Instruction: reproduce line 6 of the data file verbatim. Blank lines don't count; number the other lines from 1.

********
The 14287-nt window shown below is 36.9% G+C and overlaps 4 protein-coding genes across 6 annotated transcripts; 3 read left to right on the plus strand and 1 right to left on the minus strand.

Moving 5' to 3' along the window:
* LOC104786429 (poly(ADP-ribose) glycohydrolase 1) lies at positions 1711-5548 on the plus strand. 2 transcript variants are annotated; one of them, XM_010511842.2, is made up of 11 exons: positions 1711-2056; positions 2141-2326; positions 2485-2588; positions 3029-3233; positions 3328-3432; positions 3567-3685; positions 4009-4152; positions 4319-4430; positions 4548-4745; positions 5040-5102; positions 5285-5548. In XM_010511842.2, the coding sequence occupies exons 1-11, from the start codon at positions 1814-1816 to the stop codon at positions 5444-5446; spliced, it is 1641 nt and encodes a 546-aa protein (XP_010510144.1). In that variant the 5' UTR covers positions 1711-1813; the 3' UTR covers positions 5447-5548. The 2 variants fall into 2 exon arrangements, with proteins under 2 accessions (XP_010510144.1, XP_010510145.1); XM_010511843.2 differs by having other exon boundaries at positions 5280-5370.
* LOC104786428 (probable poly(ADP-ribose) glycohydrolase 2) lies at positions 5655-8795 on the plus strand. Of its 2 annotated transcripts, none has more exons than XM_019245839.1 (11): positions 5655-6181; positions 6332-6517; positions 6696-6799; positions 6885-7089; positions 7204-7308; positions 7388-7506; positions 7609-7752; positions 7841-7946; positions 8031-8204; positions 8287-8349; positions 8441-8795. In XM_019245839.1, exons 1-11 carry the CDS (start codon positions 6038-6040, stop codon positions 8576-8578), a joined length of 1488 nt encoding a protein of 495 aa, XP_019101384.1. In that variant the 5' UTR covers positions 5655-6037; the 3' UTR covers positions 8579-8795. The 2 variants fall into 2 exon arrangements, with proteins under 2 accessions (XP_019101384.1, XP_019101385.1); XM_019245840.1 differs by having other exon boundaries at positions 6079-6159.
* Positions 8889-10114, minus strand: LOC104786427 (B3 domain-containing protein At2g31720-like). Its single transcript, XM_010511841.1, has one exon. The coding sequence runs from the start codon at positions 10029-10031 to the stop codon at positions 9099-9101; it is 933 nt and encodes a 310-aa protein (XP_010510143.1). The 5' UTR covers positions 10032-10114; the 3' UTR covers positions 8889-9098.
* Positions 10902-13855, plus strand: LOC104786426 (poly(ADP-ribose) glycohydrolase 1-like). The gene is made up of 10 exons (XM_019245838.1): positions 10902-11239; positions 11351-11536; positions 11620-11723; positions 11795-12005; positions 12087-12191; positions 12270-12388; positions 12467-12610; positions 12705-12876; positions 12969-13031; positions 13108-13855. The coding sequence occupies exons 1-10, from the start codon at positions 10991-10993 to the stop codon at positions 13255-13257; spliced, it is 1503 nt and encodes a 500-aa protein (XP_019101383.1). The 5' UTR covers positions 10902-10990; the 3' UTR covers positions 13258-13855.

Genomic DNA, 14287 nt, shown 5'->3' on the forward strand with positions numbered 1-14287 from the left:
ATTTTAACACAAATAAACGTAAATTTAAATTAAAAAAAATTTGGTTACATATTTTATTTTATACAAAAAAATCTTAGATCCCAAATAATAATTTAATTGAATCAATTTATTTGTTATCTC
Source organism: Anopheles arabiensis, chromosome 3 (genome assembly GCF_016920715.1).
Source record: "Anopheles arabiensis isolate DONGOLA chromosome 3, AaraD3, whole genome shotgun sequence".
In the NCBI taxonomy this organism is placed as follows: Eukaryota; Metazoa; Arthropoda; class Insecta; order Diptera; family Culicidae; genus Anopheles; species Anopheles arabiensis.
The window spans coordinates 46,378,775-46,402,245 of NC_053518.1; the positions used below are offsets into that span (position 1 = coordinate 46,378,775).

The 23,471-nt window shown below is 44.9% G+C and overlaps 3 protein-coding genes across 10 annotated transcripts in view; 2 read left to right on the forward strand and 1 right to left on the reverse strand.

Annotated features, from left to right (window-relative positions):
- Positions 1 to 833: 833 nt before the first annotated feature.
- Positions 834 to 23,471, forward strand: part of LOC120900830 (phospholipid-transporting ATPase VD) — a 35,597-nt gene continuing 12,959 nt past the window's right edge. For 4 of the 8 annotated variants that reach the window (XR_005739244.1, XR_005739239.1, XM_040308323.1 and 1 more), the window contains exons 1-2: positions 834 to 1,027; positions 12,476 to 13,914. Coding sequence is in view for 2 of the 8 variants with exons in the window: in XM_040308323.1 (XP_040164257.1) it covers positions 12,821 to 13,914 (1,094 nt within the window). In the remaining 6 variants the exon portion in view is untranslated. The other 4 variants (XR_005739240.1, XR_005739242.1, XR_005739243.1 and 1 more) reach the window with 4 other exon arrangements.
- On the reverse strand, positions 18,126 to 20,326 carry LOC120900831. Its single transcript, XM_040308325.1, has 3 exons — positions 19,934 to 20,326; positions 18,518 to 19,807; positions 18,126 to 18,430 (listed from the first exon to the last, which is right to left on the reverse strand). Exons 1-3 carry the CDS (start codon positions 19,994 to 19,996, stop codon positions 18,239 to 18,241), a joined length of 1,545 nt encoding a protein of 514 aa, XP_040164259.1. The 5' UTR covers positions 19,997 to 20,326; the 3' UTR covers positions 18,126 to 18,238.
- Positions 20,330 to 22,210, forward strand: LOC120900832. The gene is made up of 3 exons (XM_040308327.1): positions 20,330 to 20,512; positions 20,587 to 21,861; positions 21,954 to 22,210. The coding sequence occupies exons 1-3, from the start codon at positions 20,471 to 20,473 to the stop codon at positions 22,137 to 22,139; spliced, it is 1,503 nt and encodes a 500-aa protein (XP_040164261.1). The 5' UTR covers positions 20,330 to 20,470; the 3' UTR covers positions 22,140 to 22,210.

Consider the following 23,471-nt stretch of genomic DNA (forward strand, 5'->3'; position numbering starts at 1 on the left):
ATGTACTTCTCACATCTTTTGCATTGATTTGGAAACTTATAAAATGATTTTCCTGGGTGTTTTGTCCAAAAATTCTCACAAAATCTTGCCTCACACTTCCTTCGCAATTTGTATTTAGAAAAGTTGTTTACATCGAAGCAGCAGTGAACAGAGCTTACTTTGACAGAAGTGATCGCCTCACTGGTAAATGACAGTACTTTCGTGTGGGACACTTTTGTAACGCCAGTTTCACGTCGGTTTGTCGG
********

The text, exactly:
* Positions 10902-13855, plus strand: LOC104786426 (poly(ADP-ribose) glycohydrolase 1-like). The gene is made up of 10 exons (XM_019245838.1): positions 10902-11239; positions 11351-11536; positions 11620-11723; positions 11795-12005; positions 12087-12191; positions 12270-12388; positions 12467-12610; positions 12705-12876; positions 12969-13031; positions 13108-13855. The coding sequence occupies exons 1-10, from the start codon at positions 10991-10993 to the stop codon at positions 13255-13257; spliced, it is 1503 nt and encodes a 500-aa protein (XP_019101383.1). The 5' UTR covers positions 10902-10990; the 3' UTR covers positions 13258-13855.